I said “gasoline” because that’s what the V-10 is made to run on, and it runs the same way when converted to natural gas. Ford’s “gaseous preparation package” includes hardened valves and valve seats to make up for the dry fuel, according to Todd Kaufman, the F-Series chassis-cab manager. It will burn propane as well as natural gas, and approved vendors have conversion kits for either. This truck had three Type 1 steel tanks for compressed NG in a cabinet behind the cab; the fuel could also be stored in liquefied form, but a cryogenic tank is more expensive and the extra range possible with super-cold gas would not be necessary in this type of truck.
Most guys would prefer a diesel, which in the F-650 and 750 is the Cummins ISB6.7. But the upcharge is about $11,000, which includes a stronger Allison automatic instead of the Ford tranny used with the gasoline/CNG V-10, according to a customer who has bought a group of trucks much like this. He’s Gerard Huvaere, the fleet manager at DTE Energy, the Detroit-based gas utility. He has 20 F-650 SuperCabs toting covered utility bodies whose compressors are run off transmission-driven PTOs. He also has 250 E-350 vans and two F-450 utility trucks, all with V-10 power and CNG conversions, which DTE itself produces.
The cost of the CNG conversion in the F-650s is $14,800, or $3,800 more than for a diesel, Huvaere said. That outlay is offset somewhat by what the company saves on fuel. It pays $2.94 per gasoline-gallon-equivalent for CNG vs. $3.49 a gallon for gasoline. Huvaere knows that’s not a cheap price for CNG, but that’s what’s charged by a DTE subsidiary that runs the Detroit NG filling station.
Still, it’s 56 cents a gallon less than gasoline, and his CNG F-650s get about the same fuel economy as a pair of gasoline V-10s also in the fleet. Each truck gets 7 to 9 mpg while toting a lot of tools in its utility body and pulling a heavy equipment trailer. The engines run 12 hours a day, much of it idling or powering PTOs to run compressors. A diesel, which DTE also has in its fleet, gets 9 to 10 mpg.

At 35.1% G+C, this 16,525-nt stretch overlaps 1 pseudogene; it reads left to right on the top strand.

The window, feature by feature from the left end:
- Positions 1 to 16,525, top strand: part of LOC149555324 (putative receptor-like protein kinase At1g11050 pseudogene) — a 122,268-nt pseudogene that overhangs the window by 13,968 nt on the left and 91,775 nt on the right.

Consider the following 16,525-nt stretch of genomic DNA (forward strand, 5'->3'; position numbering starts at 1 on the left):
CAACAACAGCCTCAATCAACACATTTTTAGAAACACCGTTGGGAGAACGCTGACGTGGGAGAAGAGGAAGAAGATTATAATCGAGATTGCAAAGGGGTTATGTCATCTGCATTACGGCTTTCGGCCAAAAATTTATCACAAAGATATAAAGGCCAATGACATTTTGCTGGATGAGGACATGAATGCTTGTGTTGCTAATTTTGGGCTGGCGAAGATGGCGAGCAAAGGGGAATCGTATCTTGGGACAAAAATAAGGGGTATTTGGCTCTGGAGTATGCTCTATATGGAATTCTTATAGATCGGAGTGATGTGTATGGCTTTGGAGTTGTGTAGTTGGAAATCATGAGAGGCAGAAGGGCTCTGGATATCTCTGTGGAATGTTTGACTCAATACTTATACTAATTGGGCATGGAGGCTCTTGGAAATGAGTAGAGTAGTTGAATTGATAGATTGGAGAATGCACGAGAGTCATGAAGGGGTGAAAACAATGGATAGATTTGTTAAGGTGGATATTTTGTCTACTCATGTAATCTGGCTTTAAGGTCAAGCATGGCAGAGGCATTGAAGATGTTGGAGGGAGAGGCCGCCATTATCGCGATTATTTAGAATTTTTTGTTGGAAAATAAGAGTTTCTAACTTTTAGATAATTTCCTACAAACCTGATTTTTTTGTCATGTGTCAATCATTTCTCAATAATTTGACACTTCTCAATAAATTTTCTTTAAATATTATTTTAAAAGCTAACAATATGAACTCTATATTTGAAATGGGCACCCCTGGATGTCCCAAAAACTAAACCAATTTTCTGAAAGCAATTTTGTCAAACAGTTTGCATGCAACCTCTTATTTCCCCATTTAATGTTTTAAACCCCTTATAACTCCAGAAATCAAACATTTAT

Besides, being “the gas company,” DTE is setting a good example by using what it sells. Gas burns cleaner than the other fossil fuels, and needs only an oxidation catalyst in its exhaust. A modern diesel requires a particulate filter and urea dosing. And whether it burns gas or gasoline, “The V-10’s a good engine,” he said. “We have not had any problems with them.”
The big 10 in my demo truck gave me no trouble, either. The PTO for the dump bed’s electric hoist was a little fussy, but it did work; the engine revved up a bit and the bed rose and poured out the sod and stone. It did so only when the tranny was in Park and the parking brake set, and it would cut out if the brake or gas pedal were touched. But Jerry, the contractor, preferred to move the stone with the blade on his excavator, so no problem.
Before sending the truck back to Ford, I made it a point to find a CNG station and pump some gas into its tanks. I’d never done that before, so I watched a couple of YouTube videos beforehand to see how it’s done. It was easy and less messy than pumping gasoline or diesel, too. I paid $2.30 per gge, which was a little high, as the other six or so stations in the Columbus, Ohio, area had it priced at $1.80 to $2.00, according to an online listing. The catch was, they weren’t open to the public. The lesson here is to secure a fueling source with a long-term commitment before buying any gas trucks. Then drive to the bank.
Oh, and guess what the station attendant said: “That’s sure a nice-looking rig!”